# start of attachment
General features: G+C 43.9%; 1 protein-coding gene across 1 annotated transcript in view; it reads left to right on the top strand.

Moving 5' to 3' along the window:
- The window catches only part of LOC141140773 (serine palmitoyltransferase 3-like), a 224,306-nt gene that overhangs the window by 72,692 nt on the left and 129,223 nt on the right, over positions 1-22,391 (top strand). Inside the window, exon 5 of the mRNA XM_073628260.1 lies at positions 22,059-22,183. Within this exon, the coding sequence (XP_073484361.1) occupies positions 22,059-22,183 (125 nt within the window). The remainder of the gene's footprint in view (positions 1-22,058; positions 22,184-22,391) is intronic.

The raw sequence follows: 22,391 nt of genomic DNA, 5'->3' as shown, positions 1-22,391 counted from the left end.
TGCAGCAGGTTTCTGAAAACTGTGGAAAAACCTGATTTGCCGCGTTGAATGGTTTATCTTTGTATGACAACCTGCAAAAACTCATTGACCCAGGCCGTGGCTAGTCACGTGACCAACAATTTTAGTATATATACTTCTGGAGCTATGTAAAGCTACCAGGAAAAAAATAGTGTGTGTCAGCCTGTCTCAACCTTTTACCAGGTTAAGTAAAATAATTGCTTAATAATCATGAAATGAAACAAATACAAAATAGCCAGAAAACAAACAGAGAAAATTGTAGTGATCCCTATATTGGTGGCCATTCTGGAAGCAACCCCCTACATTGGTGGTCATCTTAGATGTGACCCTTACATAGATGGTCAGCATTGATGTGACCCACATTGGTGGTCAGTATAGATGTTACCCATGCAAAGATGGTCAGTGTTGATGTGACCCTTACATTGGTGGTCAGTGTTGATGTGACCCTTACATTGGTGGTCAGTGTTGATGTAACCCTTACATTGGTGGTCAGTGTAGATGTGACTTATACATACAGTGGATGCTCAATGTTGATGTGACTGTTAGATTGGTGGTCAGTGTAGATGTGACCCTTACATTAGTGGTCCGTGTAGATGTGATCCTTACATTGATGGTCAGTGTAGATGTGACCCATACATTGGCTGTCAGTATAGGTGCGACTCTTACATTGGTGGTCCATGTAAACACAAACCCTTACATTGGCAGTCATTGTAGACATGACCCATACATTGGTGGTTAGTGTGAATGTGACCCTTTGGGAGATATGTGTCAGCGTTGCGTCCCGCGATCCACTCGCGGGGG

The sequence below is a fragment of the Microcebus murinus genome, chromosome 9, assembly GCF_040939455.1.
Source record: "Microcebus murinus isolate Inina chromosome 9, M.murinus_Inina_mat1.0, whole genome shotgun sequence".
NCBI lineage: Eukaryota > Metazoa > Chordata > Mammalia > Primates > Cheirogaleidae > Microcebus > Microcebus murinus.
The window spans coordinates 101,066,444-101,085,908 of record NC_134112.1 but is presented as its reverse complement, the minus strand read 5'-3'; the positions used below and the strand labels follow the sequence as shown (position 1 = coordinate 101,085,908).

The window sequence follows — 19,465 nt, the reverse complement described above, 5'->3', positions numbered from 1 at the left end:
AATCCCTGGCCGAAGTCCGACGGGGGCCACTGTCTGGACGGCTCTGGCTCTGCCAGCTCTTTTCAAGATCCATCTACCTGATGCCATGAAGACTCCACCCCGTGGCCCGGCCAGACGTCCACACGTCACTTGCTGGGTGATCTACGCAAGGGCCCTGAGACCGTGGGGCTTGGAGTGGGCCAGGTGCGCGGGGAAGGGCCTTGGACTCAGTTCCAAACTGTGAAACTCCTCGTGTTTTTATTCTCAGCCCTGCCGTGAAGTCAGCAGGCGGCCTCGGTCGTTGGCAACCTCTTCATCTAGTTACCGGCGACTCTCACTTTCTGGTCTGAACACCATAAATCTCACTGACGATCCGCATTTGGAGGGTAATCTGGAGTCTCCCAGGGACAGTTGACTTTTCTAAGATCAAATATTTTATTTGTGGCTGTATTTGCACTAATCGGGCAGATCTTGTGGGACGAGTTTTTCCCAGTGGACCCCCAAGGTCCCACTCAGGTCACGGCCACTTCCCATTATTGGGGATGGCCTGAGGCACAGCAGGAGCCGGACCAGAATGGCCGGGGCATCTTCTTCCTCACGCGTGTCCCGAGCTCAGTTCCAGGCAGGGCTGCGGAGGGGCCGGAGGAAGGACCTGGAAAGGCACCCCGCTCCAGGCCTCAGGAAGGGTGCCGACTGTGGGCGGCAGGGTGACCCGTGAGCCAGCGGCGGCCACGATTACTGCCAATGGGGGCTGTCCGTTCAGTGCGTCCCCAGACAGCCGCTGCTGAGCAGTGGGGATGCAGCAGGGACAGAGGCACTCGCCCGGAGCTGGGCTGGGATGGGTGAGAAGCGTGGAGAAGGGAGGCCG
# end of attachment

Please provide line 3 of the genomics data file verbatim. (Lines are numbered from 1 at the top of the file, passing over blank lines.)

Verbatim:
- The window catches only part of LOC141140773 (serine palmitoyltransferase 3-like), a 224,306-nt gene that overhangs the window by 72,692 nt on the left and 129,223 nt on the right, over positions 1-22,391 (top strand). Inside the window, exon 5 of the mRNA XM_073628260.1 lies at positions 22,059-22,183. Within this exon, the coding sequence (XP_073484361.1) occupies positions 22,059-22,183 (125 nt within the window). The remainder of the gene's footprint in view (positions 1-22,058; positions 22,184-22,391) is intronic.